#ActNow4Horses: new campaign targets ‘window of opportunity’ to improve equine welfare

  • A new World Horse Welfare campaign is targeting a “window of opportunity” for better equine welfare in Scotland and Wales.

    The charity launched #ActNow4Horses this month following the countries’ parliamentary elections on 6 May. The campaign is asking for Scottish MSPs and Welsh MSs to support a number of pledges set out in five-year manifestos. Both manifestos call for improved welfare during transport, work towards full digital traceability of equines and the updating of the Riding Establishments Act.

    The Scottish manifesto also asks for consideration to the regulation of commercial equine establishments and breeders, and to ensure the success of the licensing of equine welfare establishments – which came into force on 1 September. The Welsh manifesto asks the Welsh Senedd to improve enforcement of legislation, facilitate faster rehoming of equines involved in prosecution cases, improve welfare on the commons and to consider licensing welfare establishments.

    World Horse Welfare senior public affairs officer Kim Ayling told H&H now is the “perfect opportunity” to put equine welfare on the political agenda. Equestrians are urged to contact their MPs or MSs and ask them to pledge to the manifestos.

    “As an organisation we can bring these points to the attention of politicians, but they act on the interests of their constituents,” she said.

    “It’s important to show that this is of interest to the general public and something they need to consider and act on. We will do everything we can, but we cannot do our job without the support from animal lovers.”

    Nic de Brauwere, chair of the National Equine Welfare Council and Animal Network Wales, told H&H equine welfare has been “under siege” in recent years, highlighted by the organisation’s member charities in the joint report, Britain’s Horse Problem (news, 24 December).

    “Stakeholder engagement with the devolved governments is vital to ensure equine welfare is protected or enhanced on the back of new evidence and when opportunities arise for new or amended legislation,” he said.

    “Partnership working on the front line is essential to ensure we can evidence where legal protections for equine welfare are not working, and the new World Horse Welfare campaign, directly aimed at the new governments in Scotland and Wales, is an excellent example of making sure our elected representatives are aware of the issues that our horse-loving nations want to see fixed.”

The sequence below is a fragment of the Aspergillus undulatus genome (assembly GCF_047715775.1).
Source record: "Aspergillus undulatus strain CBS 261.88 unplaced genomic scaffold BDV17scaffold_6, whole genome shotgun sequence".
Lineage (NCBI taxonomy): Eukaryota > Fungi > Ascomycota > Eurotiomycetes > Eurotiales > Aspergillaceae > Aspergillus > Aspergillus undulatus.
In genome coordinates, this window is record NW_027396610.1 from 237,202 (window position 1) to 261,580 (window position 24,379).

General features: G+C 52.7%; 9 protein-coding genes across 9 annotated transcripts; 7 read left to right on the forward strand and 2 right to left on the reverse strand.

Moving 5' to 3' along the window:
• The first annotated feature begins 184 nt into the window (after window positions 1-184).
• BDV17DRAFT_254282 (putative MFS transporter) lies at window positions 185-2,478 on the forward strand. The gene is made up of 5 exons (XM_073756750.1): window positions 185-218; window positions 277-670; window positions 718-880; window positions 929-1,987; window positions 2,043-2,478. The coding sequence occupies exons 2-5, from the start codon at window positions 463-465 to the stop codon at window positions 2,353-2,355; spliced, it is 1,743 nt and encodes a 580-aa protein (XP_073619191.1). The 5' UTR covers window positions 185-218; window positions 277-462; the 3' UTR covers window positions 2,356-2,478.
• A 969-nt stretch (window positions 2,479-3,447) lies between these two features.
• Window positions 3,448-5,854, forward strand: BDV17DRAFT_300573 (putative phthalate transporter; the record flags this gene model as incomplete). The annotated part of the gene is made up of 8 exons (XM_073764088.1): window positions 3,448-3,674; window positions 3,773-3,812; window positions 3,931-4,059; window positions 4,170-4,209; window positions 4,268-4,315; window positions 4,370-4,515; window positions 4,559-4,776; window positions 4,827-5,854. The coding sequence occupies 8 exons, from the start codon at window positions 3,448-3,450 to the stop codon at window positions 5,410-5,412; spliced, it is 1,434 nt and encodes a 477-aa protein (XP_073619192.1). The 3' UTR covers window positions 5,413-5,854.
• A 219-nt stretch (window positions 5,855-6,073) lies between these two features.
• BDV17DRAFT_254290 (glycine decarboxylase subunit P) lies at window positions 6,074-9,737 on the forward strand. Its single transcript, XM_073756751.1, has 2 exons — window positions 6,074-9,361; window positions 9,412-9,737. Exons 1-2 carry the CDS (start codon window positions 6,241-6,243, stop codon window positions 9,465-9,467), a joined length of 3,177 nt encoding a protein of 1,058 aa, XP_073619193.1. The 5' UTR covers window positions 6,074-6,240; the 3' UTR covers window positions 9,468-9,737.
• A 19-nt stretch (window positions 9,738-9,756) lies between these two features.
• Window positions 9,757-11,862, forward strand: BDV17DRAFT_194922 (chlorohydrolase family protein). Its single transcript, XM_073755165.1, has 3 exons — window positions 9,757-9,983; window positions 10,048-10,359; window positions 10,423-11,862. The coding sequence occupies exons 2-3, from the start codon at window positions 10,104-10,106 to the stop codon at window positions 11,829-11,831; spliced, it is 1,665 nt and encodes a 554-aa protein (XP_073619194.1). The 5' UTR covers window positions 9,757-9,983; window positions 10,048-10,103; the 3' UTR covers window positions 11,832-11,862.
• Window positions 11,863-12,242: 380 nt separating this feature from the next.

Scotland’s rural affairs secretary Mairi Gougeon told H&H the Scottish Government takes animal welfare “extremely seriously”.

    “We are committed to ensuring the highest possible standards in Scotland. In general, we are supportive of the manifesto. I met World Horse Welfare on 1 September to continue engagement with the sector to ensure the highest standards of animal welfare,” she said.

    “Within this year’s programme for government (PfG) there is a commitment to take forward future licensing of animal services which in due course may include equine establishments. There is also a PfG commitment to consult further on specific transport proposals following our general consultation on the farm animal welfare committee’s recommendations earlier this year. The equine sector will be included in future discussions alongside other Great Britain administrations.”

    A Welsh Government spokesman told H&H the Government welcomes the manifesto and intends to publish a five-year animal welfare plan this autumn.

    “We plan to develop a national model for regulation of animal welfare and introduce registration for animal welfare establishments, commercial breeders for pets and animal exhibits,” said the spokesman.

    “We are working with the UK Government on introducing a ban on the export of livestock and equines for slaughter through the Animal Welfare (Kept Animals) Bill, and to consider how the protection of animal welfare during transport can be strengthened.”

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